Back from Jerusalymington which went very well. A week spent exploring the last days of the historical Jesus on the streets of an English south coast town. It was a week for all the senses – we smelt nard, we shared a passover meal, we listened to music. One of the resources I discovered and used was Jordi Savall’s magnificent Jerusalém – an evocation of the history of Jerusalem through music from many eras. (It’s available on iTunes, but comes as a two-CD pack with a 400pp book. Check out Amazon). It includes a number of fascinating pieces, including fanfares using the shofar – the ram’s horn that was used on the Temple. It also includes a long chunk of the Sybilline Oracles sung in Aramaic.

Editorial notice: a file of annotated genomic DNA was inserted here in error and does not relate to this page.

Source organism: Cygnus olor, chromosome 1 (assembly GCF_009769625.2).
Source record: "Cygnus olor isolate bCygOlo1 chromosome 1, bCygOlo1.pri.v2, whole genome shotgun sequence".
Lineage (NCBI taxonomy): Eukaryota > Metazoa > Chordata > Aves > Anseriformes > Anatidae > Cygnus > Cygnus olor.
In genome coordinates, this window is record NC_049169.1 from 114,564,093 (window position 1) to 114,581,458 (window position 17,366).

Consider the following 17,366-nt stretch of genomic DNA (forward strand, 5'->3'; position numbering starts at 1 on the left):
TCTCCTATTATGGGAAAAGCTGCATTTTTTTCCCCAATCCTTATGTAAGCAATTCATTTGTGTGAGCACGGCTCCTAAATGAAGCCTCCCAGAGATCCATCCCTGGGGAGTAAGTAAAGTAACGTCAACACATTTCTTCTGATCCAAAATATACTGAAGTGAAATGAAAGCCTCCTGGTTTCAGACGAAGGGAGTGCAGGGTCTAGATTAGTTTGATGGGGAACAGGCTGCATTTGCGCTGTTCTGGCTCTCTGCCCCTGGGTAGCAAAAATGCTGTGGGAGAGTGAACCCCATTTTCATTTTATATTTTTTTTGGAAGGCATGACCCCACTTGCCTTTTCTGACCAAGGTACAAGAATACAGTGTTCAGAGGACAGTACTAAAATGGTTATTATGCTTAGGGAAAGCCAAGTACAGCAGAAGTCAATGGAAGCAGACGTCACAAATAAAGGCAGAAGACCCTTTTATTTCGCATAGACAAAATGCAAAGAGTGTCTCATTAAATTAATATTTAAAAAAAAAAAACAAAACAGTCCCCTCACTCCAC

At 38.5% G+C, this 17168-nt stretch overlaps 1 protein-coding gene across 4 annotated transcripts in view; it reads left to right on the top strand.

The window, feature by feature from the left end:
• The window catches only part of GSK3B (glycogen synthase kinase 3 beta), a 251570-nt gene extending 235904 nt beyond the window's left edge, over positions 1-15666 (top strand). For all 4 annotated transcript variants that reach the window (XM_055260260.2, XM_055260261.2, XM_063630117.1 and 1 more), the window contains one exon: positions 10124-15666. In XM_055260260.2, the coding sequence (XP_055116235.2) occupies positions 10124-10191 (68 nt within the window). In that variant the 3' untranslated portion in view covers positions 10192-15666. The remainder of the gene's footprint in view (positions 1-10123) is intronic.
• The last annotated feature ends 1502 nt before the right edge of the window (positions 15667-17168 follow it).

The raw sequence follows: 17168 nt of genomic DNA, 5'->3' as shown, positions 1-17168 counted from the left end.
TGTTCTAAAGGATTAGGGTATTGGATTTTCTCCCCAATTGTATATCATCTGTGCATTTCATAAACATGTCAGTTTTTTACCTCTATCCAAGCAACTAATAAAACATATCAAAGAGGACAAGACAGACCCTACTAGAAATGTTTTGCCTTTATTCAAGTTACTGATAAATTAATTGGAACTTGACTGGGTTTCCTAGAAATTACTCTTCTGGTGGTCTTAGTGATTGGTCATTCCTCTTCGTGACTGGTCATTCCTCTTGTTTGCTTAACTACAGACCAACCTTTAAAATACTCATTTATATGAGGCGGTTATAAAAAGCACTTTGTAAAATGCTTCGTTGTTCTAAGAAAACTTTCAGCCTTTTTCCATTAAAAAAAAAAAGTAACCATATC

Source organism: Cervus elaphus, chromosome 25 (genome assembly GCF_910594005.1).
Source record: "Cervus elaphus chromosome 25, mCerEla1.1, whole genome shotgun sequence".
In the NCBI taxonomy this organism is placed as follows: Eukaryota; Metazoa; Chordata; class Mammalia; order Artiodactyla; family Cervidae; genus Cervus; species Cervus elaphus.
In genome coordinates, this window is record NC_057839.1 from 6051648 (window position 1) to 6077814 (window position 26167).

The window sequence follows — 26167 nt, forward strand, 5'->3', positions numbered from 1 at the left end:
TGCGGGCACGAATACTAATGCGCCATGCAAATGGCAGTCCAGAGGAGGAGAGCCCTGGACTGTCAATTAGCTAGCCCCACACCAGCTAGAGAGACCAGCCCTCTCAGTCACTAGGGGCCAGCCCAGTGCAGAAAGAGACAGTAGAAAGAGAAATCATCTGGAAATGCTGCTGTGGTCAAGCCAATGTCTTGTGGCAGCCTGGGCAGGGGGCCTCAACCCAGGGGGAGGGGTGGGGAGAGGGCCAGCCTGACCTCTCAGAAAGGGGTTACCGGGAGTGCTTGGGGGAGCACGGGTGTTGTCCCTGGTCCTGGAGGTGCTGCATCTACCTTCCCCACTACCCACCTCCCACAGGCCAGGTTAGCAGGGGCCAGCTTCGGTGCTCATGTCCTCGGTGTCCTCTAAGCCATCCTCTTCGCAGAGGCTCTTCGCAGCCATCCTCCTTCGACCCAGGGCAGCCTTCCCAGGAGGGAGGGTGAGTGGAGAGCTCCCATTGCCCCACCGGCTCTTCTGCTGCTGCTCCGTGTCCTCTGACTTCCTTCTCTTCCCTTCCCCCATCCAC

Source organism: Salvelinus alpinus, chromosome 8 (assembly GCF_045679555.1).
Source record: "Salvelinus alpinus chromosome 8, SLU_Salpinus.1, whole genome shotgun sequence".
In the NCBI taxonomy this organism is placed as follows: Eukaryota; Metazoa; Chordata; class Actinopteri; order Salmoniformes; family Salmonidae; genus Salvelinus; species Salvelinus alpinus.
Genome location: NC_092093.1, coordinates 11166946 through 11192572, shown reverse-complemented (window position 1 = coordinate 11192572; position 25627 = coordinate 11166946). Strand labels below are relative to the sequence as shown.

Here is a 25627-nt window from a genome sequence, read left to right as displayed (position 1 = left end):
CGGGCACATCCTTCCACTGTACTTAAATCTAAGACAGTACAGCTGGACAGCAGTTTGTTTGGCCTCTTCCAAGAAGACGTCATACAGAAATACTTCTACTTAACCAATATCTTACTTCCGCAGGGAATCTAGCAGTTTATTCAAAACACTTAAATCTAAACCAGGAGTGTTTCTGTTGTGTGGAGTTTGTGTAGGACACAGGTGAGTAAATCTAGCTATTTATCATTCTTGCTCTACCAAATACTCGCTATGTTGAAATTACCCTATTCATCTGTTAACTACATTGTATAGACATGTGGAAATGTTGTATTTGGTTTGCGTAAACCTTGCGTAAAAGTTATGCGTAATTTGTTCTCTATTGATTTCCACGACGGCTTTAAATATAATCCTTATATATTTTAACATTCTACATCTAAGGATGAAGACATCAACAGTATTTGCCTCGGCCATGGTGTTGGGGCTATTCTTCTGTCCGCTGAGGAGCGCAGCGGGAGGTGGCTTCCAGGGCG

Aramaic was, of course, the language spoken by Jesus. It was the day-to-day language of Israel at the time of Christ – indeed, it was widely spoken in the Eastern mediterranean – and it is preserved in the gospels in a few instances, notably in words like Abba, Maranatha, names like Cephas and Barabbas, and in quotations, such as the verse that Jesus shouted out on the cross – Eli Eli lema sabachthani.
It is also the language of probably the oldest Christian liturgy we have – the liturgy of the Syrian Church. (You can hear a sample on Spotify). But more on that anon.
Anyway, I was intrigued, therefore, to see this story in the Grauniad of the new Aramaic Language Academy in Syria.
It’s always struck me as touching that Jesus, in the moment of absolute darkness, reverted to his mother-tongue. He quotes a Psalm, but not in its original Hebrew, but in the language he spoke in his village, the language of his friends and family: Aramaic.